Monopoly businesses in the 21st century do not dominate the whole industry on a global scale. Instead, they manage substantial assets in one region or country.

What are the pros and cons of monopolies?

Monopolies are typically considered to be a bad thing in modern economics. However, they have both advantages and disadvantages:


  • Can produce products in mass quantities at lower costs per unit
  • Can invest more in research and development without fear of competition
  • Can build up cash reserves for difficult times


  • Higher prices than in competitive markets
  • With less competition, firms often lack the incentive to control costs
  • Less choice for consumers

Furthermore, the evaluation of the advantages and disadvantages of a monopoly depends on several factors, such as ownership structure, management, and government regulations.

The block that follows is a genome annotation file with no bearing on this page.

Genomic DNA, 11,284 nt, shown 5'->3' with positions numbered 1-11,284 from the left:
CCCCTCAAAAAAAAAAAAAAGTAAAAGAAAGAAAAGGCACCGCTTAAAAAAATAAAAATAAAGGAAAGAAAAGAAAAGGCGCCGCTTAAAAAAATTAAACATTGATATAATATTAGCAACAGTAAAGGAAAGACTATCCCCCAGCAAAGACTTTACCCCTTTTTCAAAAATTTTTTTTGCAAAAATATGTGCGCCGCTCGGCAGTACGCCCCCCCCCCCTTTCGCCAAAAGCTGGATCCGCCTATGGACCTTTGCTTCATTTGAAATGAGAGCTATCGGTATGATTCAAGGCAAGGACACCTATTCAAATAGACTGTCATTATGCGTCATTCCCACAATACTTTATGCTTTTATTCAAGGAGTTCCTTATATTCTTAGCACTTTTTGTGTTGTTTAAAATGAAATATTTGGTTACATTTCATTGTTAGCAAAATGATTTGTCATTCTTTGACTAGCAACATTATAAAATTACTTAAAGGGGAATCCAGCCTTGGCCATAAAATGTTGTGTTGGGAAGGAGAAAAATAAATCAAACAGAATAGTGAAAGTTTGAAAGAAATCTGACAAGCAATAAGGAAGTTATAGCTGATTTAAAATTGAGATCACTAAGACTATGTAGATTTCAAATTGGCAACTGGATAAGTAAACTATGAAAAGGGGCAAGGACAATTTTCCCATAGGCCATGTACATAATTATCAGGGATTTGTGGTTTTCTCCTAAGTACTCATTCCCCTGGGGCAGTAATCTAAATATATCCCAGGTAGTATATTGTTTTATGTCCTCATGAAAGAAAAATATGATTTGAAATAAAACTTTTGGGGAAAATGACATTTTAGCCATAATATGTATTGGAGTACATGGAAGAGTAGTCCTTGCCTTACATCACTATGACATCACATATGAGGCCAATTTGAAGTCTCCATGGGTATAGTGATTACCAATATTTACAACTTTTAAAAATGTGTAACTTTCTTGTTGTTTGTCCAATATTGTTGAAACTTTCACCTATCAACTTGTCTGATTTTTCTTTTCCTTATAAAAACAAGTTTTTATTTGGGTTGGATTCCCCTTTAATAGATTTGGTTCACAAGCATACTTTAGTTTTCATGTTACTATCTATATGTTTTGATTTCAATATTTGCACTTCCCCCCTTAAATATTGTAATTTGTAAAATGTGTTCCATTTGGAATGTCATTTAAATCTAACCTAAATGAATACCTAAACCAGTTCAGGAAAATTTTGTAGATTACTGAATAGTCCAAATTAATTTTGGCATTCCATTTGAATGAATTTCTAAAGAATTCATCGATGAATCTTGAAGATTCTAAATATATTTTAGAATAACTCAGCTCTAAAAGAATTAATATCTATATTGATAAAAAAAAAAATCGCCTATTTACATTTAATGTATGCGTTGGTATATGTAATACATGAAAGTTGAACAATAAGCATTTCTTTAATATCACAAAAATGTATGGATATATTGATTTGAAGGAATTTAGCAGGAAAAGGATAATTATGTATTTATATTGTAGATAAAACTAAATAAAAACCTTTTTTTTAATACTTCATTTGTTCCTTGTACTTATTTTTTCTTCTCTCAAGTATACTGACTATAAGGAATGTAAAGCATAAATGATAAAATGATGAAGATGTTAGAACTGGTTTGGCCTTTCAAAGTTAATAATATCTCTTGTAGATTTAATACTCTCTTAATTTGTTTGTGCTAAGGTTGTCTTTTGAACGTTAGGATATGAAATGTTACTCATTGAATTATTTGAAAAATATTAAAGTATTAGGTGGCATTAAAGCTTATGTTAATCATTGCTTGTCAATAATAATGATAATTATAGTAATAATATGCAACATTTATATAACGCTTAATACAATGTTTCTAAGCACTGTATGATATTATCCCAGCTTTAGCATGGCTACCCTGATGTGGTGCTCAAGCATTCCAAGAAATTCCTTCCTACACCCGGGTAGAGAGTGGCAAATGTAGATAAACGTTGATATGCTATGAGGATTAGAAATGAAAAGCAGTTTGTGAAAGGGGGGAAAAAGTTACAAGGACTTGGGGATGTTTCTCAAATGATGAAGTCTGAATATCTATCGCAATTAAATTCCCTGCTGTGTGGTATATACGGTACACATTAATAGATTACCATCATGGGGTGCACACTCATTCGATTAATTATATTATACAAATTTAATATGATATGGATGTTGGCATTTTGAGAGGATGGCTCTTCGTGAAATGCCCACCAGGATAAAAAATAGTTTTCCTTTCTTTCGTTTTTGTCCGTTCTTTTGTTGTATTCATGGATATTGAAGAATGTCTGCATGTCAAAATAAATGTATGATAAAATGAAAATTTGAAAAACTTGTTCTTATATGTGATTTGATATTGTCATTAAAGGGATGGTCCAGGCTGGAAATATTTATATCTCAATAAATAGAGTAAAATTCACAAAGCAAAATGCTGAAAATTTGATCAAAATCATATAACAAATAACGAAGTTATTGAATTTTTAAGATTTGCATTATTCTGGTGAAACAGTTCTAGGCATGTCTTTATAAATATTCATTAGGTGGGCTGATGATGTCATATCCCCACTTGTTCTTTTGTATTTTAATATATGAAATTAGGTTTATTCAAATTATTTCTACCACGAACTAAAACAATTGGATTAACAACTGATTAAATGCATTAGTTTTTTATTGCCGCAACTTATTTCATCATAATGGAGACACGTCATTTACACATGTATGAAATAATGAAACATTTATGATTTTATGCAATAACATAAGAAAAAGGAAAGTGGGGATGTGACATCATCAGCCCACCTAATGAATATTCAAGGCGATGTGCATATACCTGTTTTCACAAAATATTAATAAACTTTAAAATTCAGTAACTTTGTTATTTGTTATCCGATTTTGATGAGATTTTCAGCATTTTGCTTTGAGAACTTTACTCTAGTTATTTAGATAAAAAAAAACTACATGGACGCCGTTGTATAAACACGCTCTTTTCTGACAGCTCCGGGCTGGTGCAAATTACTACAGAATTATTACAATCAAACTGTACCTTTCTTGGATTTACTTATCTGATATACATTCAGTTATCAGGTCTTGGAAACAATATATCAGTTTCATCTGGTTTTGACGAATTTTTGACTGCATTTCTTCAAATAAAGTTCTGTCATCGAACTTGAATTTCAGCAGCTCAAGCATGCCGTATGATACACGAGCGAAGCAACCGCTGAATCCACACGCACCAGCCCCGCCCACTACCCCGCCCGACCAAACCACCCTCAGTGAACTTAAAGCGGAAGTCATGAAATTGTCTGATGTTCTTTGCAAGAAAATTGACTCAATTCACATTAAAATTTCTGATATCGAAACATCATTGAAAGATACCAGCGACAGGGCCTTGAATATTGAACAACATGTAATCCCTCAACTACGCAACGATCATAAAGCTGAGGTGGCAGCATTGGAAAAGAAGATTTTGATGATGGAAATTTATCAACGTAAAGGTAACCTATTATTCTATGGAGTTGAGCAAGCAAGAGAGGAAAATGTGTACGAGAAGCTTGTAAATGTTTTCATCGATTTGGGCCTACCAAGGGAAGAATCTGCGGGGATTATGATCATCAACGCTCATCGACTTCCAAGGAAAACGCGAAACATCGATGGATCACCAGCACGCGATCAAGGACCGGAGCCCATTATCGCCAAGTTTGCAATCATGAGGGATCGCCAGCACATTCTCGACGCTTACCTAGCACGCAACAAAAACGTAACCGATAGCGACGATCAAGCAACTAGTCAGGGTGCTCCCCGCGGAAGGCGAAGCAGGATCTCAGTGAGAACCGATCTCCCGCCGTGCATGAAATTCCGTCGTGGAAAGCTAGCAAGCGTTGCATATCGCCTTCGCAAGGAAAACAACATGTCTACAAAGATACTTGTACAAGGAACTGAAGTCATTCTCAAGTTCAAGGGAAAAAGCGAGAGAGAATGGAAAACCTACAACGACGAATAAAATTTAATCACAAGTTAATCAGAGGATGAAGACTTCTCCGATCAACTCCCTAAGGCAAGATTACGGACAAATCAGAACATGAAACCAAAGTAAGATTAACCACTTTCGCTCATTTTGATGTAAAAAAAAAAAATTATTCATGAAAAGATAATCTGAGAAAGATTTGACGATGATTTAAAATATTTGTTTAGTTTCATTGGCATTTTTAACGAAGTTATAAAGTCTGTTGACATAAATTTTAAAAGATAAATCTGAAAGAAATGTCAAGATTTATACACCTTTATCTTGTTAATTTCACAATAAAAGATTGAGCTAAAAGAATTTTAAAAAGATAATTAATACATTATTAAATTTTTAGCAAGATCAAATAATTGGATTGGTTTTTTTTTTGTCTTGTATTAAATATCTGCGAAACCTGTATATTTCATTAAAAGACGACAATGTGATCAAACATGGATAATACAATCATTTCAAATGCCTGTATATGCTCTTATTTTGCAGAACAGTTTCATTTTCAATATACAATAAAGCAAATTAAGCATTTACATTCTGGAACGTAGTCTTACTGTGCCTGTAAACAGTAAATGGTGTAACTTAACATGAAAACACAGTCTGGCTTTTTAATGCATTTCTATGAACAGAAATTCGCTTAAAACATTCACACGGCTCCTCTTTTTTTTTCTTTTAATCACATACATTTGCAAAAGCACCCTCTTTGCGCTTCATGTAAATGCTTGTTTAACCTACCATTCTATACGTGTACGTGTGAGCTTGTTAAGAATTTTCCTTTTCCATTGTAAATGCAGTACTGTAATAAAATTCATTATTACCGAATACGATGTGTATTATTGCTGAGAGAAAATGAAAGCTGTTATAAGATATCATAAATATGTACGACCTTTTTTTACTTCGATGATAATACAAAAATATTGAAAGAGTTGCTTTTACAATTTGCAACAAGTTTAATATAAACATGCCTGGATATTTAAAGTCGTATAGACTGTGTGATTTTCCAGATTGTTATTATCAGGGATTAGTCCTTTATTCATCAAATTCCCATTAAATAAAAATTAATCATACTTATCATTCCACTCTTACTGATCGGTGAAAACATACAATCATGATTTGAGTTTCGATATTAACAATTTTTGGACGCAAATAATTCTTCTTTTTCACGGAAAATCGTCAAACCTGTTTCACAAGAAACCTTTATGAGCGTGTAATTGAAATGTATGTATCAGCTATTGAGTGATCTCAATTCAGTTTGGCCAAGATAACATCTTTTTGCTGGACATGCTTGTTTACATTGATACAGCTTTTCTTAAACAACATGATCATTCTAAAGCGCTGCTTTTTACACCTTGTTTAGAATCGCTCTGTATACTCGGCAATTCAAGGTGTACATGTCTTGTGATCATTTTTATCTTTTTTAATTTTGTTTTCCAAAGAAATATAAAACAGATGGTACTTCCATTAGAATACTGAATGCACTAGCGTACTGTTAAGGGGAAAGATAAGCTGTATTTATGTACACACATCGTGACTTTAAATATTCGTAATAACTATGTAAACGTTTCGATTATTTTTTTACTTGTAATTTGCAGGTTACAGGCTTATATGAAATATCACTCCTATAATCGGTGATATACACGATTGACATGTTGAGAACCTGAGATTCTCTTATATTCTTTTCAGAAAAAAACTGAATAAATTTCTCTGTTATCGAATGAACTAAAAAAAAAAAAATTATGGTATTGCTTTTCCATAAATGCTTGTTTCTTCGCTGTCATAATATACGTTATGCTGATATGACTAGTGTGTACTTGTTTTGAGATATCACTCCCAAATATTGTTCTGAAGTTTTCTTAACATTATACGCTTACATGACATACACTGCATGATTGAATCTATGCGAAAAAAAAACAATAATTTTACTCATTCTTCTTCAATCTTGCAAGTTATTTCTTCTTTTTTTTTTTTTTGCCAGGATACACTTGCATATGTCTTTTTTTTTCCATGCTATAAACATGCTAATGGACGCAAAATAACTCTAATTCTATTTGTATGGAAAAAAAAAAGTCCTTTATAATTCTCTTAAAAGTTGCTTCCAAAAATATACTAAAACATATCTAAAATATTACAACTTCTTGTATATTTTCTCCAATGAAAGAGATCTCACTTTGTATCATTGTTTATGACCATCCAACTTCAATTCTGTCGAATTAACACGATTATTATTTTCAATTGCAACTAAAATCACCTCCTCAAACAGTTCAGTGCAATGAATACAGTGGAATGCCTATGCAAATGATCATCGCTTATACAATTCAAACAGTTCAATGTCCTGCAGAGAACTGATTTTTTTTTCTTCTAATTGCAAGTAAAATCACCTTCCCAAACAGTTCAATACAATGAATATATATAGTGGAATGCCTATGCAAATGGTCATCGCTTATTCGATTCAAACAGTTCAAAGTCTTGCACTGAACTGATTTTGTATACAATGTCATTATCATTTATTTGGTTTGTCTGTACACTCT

The most famous monopolies of all time

Salt Commission: Formed during the decline of Tang dynasty China, the organization used to increase tax revenue from the state monopoly of the salt trade.

Dutch East India Company: It enjoyed huge profits from carrying out trade activities in Asia through most of the 17th century.

American Tobacco Company: It acquired more than 200 rival firms to dominate the tobacco industry. In 1911, the Antitrust law broke the company into multiple major firms.

Standard Oil Company: At its peak, Standard Oil was the biggest petroleum company in the world. Its success made its cofounder, John D. Rockefeller, one of the richest people in modern history. In 1911, it was dissolved into 34 smaller corporations.

Read More 

9 Best Examples of Monopoly In Different Industries

9 Best Examples Of Oligopoly

Written by
Varun Kumar

Varun Kumar is a professional science and technology journalist and a big fan of AI, machines, and space exploration. He received a Master's degree in computer science from GGSIPU University. To find out about his latest projects, feel free to directly email him at [email protected]